Intended for healthcare professionals


Quality improvement in primary care

BMJ 2023; 380 doi: (Published 22 March 2023) Cite this as: BMJ 2023;380:p582

Linked Research

Estimated impact from the withdrawal of primary care financial incentives on selected indicators of quality of care in Scotland

  1. Kath Checkland, professor of health policy and primary care
  1. School of Health Sciences, University of Manchester, Manchester, UK
  1. katherine.checkland{at}

Lessons from the end of QOF in Scotland

The Quality and Outcomes Framework (QOF) pay-for-performance scheme began in the UK National Health Service in the early 2000s.1 Under a new contract, as much as 20% of general practices’ remuneration was initially tied to the achievement of performance targets. Some targets focused on the delivery of particular care (such as foot screening of patients with diabetes), whereas others tracked proxy measures for clinical outcomes (such as targets for blood pressure or diabetes control). Twenty years on it is instructive to revisit the outcomes of the scheme, and the linked paper by Morales and colleagues (doi:10.1136/bmj-2022-072098) makes use of a natural experiment to explore what happens when pay for performance ends.2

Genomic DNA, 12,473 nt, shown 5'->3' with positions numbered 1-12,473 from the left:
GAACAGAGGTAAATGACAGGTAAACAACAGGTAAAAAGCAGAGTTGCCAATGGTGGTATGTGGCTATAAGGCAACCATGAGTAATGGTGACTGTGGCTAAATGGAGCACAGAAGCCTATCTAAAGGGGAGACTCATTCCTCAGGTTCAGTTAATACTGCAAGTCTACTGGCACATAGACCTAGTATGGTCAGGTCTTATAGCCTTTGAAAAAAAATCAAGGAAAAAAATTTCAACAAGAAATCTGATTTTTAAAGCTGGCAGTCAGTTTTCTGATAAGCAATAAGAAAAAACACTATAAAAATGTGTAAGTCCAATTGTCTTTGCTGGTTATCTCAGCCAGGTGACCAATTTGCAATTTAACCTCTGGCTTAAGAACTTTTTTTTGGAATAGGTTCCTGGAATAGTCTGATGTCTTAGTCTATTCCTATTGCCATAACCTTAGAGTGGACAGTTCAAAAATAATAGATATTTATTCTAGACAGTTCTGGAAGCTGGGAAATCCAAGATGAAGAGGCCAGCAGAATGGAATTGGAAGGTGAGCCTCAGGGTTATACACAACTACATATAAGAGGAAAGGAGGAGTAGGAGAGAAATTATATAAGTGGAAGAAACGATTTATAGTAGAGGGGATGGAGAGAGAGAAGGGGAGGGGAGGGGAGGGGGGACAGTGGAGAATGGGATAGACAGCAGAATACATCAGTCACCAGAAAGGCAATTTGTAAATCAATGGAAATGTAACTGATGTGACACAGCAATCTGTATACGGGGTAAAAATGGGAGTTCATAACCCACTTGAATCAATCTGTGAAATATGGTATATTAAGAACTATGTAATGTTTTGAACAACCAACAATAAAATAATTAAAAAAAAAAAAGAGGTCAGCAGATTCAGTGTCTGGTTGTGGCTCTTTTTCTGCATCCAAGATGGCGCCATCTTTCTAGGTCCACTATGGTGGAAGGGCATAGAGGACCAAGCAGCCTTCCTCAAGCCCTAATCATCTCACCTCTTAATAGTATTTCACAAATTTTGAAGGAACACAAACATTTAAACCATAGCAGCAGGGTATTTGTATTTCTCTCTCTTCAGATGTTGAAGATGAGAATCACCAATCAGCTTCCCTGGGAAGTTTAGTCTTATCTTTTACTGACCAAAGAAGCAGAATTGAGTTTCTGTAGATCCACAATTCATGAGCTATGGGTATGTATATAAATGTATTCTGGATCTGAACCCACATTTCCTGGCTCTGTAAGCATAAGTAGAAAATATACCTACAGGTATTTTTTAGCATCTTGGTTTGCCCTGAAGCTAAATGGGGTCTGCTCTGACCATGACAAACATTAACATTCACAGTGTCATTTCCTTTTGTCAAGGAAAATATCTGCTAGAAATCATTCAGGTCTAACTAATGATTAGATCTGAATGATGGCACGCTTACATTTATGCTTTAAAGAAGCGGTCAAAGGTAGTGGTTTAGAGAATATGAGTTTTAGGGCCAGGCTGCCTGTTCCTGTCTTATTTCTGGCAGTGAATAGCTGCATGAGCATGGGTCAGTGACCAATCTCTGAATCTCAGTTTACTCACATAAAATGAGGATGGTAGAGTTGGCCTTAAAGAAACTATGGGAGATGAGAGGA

QOF has been evaluated extensively, and the benefits are modest at best.3 Achievement was high from the start,4 and, although evidence suggested the scheme led to the narrowing of some inequalities in care quality,5 longer term evaluation was disappointing. A review 10 years after the inception of QOF found initial improvements in health outcomes for …

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